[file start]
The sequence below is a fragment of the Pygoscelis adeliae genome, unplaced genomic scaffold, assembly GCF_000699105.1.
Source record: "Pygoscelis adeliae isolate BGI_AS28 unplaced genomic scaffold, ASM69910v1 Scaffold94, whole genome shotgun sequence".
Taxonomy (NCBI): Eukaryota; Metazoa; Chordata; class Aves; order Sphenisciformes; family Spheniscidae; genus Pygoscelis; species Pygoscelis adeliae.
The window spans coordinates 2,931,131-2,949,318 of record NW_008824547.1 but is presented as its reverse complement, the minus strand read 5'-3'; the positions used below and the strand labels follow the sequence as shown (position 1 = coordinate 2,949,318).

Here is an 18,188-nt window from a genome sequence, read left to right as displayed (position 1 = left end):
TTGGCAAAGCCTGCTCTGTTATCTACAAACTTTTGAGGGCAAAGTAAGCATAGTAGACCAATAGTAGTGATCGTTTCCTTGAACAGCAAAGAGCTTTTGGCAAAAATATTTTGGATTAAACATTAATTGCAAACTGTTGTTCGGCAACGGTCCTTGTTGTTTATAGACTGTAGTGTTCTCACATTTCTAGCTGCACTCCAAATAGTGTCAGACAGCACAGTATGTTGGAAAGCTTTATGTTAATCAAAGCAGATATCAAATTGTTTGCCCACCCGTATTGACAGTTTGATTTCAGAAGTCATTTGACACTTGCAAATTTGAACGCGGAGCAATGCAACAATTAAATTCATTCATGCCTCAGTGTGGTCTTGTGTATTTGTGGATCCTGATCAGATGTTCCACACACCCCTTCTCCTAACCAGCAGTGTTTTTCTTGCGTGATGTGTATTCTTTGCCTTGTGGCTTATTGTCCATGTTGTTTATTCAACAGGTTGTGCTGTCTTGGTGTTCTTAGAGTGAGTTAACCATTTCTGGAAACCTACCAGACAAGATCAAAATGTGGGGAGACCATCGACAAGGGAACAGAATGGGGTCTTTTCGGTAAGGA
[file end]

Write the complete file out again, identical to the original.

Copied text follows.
The sequence below is a fragment of the Pygoscelis adeliae genome, unplaced genomic scaffold, assembly GCF_000699105.1.
Source record: "Pygoscelis adeliae isolate BGI_AS28 unplaced genomic scaffold, ASM69910v1 Scaffold94, whole genome shotgun sequence".
Taxonomy (NCBI): Eukaryota; Metazoa; Chordata; class Aves; order Sphenisciformes; family Spheniscidae; genus Pygoscelis; species Pygoscelis adeliae.
The window spans coordinates 2,931,131-2,949,318 of record NW_008824547.1 but is presented as its reverse complement, the minus strand read 5'-3'; the positions used below and the strand labels follow the sequence as shown (position 1 = coordinate 2,949,318).

Here is an 18,188-nt window from a genome sequence, read left to right as displayed (position 1 = left end):
TTGGCAAAGCCTGCTCTGTTATCTACAAACTTTTGAGGGCAAAGTAAGCATAGTAGACCAATAGTAGTGATCGTTTCCTTGAACAGCAAAGAGCTTTTGGCAAAAATATTTTGGATTAAACATTAATTGCAAACTGTTGTTCGGCAACGGTCCTTGTTGTTTATAGACTGTAGTGTTCTCACATTTCTAGCTGCACTCCAAATAGTGTCAGACAGCACAGTATGTTGGAAAGCTTTATGTTAATCAAAGCAGATATCAAATTGTTTGCCCACCCGTATTGACAGTTTGATTTCAGAAGTCATTTGACACTTGCAAATTTGAACGCGGAGCAATGCAACAATTAAATTCATTCATGCCTCAGTGTGGTCTTGTGTATTTGTGGATCCTGATCAGATGTTCCACACACCCCTTCTCCTAACCAGCAGTGTTTTTCTTGCGTGATGTGTATTCTTTGCCTTGTGGCTTATTGTCCATGTTGTTTATTCAACAGGTTGTGCTGTCTTGGTGTTCTTAGAGTGAGTTAACCATTTCTGGAAACCTACCAGACAAGATCAAAATGTGGGGAGACCATCGACAAGGGAACAGAATGGGGTCTTTTCGGTAAGGA